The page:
Yesterday, I took SquiggleBug (7) and Smunchie (5) to a friend’s birthday party. While another dad and I were struggling through our first tentative and awkward interactions, he abruptly called out to his son, as parents rudely but appropriately do when they spot their child doing something they probably shouldn’t. His son bounded over, brandishing a short stick.
Dad: You need to put the stick down. This is a girl party, and girls don’t like sticks as much as you do.
Me (in my head): You haven’t met my girls. Also, I have half a mind to give you a full piece of my mind (redundancy intended).
Me (today, also in my head): How does that math work? How much is a full piece of half of my mind?
Dad (back to yesterday): You should put the stick down, go hang out with the birthday girl and see what kinds of things she likes to do, and then you should do what she wants to do!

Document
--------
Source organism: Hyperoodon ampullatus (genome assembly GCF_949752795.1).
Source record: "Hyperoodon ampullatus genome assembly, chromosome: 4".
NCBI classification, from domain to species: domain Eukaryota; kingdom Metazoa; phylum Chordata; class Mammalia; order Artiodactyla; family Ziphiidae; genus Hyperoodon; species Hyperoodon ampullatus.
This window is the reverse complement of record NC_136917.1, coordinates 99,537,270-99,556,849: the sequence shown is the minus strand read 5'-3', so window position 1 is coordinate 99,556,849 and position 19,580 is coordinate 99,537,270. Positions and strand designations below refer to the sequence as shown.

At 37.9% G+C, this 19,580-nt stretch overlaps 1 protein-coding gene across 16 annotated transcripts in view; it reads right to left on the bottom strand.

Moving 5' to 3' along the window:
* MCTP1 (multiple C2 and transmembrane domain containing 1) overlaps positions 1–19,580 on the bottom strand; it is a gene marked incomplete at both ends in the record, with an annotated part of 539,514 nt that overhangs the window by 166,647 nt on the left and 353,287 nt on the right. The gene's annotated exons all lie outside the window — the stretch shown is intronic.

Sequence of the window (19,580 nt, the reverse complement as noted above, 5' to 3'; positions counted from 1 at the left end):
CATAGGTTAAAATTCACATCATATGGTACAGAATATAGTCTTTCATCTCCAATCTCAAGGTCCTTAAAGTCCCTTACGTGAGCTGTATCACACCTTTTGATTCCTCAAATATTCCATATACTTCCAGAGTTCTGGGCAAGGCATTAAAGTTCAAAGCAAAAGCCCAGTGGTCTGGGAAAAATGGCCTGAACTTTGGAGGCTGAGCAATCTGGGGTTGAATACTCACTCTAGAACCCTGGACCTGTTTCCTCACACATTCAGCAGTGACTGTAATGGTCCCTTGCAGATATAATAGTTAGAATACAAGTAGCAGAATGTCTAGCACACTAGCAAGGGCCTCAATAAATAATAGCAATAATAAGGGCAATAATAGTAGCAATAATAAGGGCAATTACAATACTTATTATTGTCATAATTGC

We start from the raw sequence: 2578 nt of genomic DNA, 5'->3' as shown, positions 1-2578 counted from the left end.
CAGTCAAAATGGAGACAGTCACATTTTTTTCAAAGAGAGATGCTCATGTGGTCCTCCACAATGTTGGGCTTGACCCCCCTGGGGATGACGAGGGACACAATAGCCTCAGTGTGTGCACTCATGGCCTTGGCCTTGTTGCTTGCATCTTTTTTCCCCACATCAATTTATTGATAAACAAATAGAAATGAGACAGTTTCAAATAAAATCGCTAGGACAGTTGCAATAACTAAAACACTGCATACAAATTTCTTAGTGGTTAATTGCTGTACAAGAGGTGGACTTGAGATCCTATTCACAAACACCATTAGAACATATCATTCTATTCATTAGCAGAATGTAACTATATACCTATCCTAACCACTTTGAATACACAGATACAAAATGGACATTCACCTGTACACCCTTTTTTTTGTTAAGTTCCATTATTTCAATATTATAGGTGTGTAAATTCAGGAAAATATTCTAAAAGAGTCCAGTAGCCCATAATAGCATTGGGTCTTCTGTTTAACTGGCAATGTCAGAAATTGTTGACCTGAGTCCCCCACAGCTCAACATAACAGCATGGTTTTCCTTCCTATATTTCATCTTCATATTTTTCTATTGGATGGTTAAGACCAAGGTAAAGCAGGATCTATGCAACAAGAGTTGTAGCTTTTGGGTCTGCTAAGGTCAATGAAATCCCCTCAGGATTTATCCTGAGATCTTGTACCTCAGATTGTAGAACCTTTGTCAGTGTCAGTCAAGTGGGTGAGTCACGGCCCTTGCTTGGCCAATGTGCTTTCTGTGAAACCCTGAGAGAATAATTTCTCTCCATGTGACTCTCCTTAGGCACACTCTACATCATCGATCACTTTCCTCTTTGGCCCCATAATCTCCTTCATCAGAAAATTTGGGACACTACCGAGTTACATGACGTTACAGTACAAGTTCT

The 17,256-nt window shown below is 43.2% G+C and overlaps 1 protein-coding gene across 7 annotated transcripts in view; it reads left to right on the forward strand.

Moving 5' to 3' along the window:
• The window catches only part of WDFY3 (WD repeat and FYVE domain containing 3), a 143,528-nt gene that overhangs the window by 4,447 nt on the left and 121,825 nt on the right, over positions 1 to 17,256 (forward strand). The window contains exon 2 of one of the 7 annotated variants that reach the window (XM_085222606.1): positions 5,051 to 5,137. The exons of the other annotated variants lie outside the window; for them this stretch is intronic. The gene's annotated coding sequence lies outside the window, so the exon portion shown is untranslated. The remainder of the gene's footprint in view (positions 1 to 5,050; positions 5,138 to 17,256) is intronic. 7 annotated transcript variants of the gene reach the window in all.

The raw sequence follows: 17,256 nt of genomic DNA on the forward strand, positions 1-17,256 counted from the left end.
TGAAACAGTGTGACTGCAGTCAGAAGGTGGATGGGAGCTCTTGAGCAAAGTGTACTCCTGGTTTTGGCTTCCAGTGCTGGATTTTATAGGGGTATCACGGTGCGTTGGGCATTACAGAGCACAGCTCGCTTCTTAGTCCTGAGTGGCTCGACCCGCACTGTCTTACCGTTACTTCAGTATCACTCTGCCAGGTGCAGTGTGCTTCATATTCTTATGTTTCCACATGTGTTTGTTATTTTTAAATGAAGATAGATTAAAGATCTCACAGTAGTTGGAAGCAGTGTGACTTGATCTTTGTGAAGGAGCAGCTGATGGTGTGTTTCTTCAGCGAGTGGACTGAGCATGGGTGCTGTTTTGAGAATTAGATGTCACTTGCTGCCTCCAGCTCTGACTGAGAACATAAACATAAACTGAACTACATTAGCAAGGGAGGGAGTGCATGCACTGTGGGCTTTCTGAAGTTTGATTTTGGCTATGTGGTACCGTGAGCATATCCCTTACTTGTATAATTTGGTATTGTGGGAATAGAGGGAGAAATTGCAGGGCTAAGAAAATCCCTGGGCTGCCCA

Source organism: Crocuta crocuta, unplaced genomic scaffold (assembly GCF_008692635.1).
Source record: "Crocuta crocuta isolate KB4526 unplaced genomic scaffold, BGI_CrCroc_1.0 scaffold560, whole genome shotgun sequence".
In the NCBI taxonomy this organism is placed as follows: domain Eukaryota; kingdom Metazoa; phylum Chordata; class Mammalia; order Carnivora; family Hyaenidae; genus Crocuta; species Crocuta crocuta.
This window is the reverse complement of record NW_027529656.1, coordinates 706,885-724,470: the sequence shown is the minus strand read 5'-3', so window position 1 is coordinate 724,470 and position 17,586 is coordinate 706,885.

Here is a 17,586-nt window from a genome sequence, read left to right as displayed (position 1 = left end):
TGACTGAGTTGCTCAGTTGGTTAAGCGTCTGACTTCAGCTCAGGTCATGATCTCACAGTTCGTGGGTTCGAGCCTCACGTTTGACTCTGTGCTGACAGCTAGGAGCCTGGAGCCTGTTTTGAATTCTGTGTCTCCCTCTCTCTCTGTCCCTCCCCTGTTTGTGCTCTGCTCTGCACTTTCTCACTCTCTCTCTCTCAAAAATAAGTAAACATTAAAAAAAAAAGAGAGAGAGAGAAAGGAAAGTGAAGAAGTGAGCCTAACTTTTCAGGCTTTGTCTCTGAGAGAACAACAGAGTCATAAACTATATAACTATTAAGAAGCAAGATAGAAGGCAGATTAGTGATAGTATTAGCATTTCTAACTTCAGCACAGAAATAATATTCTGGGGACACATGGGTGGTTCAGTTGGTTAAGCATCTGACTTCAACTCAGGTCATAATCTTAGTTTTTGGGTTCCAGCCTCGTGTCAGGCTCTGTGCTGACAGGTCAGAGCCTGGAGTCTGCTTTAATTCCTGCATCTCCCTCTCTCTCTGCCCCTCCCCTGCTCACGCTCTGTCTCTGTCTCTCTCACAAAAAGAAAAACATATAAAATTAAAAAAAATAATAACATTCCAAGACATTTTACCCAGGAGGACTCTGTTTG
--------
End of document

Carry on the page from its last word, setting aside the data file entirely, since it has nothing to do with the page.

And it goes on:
Me (in my head): That was brilliant. Possibly the best advice I’ve heard a parent give their child on how to behave at a birthday party, or really in any social setting.
His son drops the stick and bounds back to the group of kids.
Me (out loud, to the Dad, laughing): You know, I have a couple of girls that would love to have a stick party!
Dad (to me, after a genuine laugh): Yeah, my son loves to play with sticks, and he never hits anyone with them, but he does invade people’s personal space with them. I’ve been talking with him about this recently. He needs to understand that even though he doesn’t hit anyone, he doesn’t want people to be afraid of him for getting too close.
Me: That makes sense.
I loved hearing this dad give his son direction on how to behave at a birthday party.
Focus on the other person.
Figure out what they want to do, what they like.
Do those things with them.
That’s just sound relationship advice for anyone, of any age.